top of page

Origin of the Museum of the Weird, Part 3

This week I’ve been recounting my experience of how I first opened the museum. You can read the first two installments here and here. After settling on the name “Museum of the Weird” and acquiring some cool attractions to put on display, I decided I had to open it in time for one of our biggest events of the year, the spring Pecan Street Festival, which was only a week or so away at the time. I knew the size of the crowd we’d get that weekend we wouldn’t see again for several more months, so I wanted to seize upon the opportunity, even though there was almost nothing completed in the way of construction of the museum. So I labored day and night trying to get the exhibits finished, sometimes pulling all nighters, sometimes skipping a couple of meals just to work through the day. Finally, the time came to share my creation with the rest of the world. The date was May 5th, 2007. I was very excited, and a little bit nervous. As we opened the doors that first morning of the Pecan Street Festival, people slowly started to trickle in, then as the afternoon progressed, more and more people were coming in. Before I knew it, the place was crowded to capacity, and there was a line of people waiting to get in. And I was afraid nobody was going to show up! And did all those hours of work pay off? Well, monetarily it was a success. But, to be completely honest, the initial reviews were, how shall we say… less than stellar. I’d say about half of the people who came out were disappointed, the other half loved it. The ones who loved it seemed to get the fact that this was a sideshow in the tradition of P.T. Barnum and the dime museums of old. The ones who were disappointed mainly seemed like they expected more and wanted to get more bang for their buck. Some people thought it was a haunted house, and didn’t understand that it was just a sideshow exhibit. Others just assumed that everything in there was all fake (which, I can assure you, is not the case). While I was definitely grateful for all the people who loved it, part of me was frustrated that not everyone enjoyed it. I would think “for $3, what were they expecting, Disneyworld?” But I also realized that billing the place as a “museum” instead of a sideshow may have been a mistake at first. The biggest complaint was that everyone wanted to see more. So from this experience, I learned a couple of valuable lessons. One was, no matter how hard you try to entertain the public, you just can’t please all the people all the time. To quote the great Bill Cosby, “I don’t know the key to success, but the key to failure is trying to please everybody.” I also learned I did have a specific audience who love and appreciate what I am doing. I had found my niche. And for those people, the true fans of the weird, I was going to do everything in my power to really make this museum something they would not soon forget! I wanted this place to become legendary. And so began my quest over the ensuing years to constantly expand, improve, and perfect the Museum of the Weird. Today, while the physical space is still small, I finally feel like we have enough exhibits to call the place a true museum… it’s outgrown it’s initial incarnation as a tiny sideshow. And the reviews have steadily gotten better month after month, to the point now where almost every single person who comes in has a satisfying experience. And my quest is ongoing. In fact, it may be never-ending, as I constantly embark on my search to bring to you the bizarre, the strange, the unusual…the WEIRD! I hope you come visit if you’re ever in Austin, TX, and I hope you have as much fun exploring our museum as I had putting it together for you! -Steve Busti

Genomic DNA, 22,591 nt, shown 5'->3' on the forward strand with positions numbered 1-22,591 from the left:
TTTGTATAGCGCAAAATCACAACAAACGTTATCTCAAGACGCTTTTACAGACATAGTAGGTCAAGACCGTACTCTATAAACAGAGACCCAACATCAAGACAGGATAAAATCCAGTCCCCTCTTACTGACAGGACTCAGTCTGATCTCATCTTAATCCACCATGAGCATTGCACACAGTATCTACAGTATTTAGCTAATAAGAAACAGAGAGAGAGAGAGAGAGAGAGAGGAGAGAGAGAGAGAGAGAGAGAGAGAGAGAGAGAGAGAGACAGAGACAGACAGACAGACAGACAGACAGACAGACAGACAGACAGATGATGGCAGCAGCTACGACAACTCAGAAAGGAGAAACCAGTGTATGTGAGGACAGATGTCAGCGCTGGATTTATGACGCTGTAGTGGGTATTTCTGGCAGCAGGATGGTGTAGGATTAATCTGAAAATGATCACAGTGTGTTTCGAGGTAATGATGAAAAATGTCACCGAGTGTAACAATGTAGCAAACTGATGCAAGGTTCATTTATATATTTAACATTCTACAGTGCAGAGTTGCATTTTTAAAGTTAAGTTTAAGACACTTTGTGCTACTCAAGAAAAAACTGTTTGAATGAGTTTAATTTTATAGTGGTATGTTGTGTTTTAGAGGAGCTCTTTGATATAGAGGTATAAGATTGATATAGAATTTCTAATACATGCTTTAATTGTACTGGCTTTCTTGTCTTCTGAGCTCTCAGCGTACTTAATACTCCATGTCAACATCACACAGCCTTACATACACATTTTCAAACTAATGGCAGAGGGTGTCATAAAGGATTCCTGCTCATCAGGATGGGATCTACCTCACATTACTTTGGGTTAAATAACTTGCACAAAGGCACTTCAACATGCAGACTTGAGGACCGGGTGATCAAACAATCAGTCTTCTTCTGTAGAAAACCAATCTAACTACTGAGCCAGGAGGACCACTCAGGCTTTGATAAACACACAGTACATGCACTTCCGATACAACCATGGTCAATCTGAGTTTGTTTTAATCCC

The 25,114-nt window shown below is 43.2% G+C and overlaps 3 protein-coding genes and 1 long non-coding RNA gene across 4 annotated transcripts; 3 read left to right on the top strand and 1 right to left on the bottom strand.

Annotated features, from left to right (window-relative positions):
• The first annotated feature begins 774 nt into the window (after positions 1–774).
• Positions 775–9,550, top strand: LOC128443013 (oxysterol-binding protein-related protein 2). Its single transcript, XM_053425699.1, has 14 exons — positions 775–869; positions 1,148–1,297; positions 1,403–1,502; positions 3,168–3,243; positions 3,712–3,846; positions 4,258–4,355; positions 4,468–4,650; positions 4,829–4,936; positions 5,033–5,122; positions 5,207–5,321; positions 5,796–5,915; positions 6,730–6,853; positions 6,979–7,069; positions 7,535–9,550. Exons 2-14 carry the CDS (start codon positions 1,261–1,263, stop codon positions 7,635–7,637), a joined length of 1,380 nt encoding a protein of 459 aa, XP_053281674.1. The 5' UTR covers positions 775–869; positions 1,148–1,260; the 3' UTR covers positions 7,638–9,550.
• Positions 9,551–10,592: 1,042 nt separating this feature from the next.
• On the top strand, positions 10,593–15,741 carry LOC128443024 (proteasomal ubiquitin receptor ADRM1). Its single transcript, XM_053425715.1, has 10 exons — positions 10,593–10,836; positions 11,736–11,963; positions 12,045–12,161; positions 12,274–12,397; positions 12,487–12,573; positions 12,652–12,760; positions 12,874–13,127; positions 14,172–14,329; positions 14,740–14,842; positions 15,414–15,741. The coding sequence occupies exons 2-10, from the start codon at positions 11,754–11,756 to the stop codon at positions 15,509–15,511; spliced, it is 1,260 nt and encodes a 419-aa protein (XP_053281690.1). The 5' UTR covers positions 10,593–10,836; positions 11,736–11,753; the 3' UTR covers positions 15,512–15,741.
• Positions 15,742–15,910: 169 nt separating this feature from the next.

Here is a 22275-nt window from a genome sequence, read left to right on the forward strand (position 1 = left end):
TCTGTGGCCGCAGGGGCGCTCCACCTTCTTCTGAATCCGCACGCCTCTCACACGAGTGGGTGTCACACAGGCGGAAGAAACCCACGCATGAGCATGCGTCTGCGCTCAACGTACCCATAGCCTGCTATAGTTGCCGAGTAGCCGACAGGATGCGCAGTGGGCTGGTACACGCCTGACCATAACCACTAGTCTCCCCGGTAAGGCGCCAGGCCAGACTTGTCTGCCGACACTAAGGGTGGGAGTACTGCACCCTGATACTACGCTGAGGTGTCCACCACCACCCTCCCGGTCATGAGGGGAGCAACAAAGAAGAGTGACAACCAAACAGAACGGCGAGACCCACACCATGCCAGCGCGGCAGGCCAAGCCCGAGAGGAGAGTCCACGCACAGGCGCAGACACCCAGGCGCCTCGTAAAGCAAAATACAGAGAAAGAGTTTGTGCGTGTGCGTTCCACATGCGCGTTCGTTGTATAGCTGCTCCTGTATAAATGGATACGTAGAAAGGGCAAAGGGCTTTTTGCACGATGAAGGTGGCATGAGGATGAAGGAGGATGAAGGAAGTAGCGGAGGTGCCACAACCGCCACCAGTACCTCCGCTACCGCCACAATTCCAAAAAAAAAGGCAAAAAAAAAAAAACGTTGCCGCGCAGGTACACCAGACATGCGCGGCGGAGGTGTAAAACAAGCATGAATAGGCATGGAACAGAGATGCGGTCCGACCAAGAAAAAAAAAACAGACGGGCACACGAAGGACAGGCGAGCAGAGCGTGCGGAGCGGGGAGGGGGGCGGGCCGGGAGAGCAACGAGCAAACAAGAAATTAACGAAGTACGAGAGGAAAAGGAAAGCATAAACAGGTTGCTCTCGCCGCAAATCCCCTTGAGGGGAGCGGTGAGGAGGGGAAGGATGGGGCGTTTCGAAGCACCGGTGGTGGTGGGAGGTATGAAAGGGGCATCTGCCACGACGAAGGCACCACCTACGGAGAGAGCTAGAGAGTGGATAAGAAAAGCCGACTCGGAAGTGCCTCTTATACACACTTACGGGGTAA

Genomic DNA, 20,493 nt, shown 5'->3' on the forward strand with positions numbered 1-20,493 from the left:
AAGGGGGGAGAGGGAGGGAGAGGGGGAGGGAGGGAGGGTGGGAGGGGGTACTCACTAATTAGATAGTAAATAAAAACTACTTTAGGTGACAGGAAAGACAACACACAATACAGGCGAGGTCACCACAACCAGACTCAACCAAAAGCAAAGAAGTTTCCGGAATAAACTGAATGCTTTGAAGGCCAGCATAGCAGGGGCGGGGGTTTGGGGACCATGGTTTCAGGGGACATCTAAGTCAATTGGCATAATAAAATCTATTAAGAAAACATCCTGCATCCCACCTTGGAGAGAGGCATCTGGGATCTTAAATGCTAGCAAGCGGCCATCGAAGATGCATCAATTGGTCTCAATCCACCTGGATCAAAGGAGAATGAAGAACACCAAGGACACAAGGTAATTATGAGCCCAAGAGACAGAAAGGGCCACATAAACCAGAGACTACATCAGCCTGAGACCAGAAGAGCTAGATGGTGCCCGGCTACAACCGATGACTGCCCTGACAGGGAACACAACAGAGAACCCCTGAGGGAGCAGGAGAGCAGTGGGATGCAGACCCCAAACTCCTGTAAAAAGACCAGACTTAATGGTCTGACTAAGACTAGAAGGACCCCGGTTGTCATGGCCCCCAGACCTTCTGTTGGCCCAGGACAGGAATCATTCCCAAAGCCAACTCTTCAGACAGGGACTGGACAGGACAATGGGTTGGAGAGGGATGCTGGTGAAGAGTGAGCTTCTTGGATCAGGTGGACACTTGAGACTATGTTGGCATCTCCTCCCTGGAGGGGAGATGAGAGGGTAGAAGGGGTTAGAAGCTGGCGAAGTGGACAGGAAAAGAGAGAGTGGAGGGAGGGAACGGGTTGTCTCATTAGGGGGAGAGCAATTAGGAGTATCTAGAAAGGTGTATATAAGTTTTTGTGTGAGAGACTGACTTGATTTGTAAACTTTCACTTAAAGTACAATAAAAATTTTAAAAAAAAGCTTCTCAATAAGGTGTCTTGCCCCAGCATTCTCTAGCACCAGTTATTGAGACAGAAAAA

1 view0 comments


bottom of page